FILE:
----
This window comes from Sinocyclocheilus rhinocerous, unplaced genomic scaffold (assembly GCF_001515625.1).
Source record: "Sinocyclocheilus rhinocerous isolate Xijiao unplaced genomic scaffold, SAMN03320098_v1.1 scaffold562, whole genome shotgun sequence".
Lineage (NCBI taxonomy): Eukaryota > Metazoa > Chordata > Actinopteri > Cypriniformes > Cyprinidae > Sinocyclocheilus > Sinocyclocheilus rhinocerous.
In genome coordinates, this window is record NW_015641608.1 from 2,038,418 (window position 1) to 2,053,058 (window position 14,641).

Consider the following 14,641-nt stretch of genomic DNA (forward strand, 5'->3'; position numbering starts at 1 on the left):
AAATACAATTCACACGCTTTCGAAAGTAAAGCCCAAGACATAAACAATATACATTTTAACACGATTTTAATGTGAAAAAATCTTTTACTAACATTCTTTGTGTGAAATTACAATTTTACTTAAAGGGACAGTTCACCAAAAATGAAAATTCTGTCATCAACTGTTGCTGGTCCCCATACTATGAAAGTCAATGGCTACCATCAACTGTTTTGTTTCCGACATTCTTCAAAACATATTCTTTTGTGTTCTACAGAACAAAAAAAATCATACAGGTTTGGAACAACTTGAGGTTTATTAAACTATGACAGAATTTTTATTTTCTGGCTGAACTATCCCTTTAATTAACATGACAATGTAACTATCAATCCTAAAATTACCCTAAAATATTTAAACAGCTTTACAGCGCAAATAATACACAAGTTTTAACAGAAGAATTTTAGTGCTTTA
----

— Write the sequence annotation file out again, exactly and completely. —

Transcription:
This window comes from Sinocyclocheilus rhinocerous, unplaced genomic scaffold (assembly GCF_001515625.1).
Source record: "Sinocyclocheilus rhinocerous isolate Xijiao unplaced genomic scaffold, SAMN03320098_v1.1 scaffold562, whole genome shotgun sequence".
Lineage (NCBI taxonomy): Eukaryota > Metazoa > Chordata > Actinopteri > Cypriniformes > Cyprinidae > Sinocyclocheilus > Sinocyclocheilus rhinocerous.
In genome coordinates, this window is record NW_015641608.1 from 2,038,418 (window position 1) to 2,053,058 (window position 14,641).

Consider the following 14,641-nt stretch of genomic DNA (forward strand, 5'->3'; position numbering starts at 1 on the left):
AAATACAATTCACACGCTTTCGAAAGTAAAGCCCAAGACATAAACAATATACATTTTAACACGATTTTAATGTGAAAAAATCTTTTACTAACATTCTTTGTGTGAAATTACAATTTTACTTAAAGGGACAGTTCACCAAAAATGAAAATTCTGTCATCAACTGTTGCTGGTCCCCATACTATGAAAGTCAATGGCTACCATCAACTGTTTTGTTTCCGACATTCTTCAAAACATATTCTTTTGTGTTCTACAGAACAAAAAAAATCATACAGGTTTGGAACAACTTGAGGTTTATTAAACTATGACAGAATTTTTATTTTCTGGCTGAACTATCCCTTTAATTAACATGACAATGTAACTATCAATCCTAAAATTACCCTAAAATATTTAAACAGCTTTACAGCGCAAATAATACACAAGTTTTAACAGAAGAATTTTAGTGCTTTA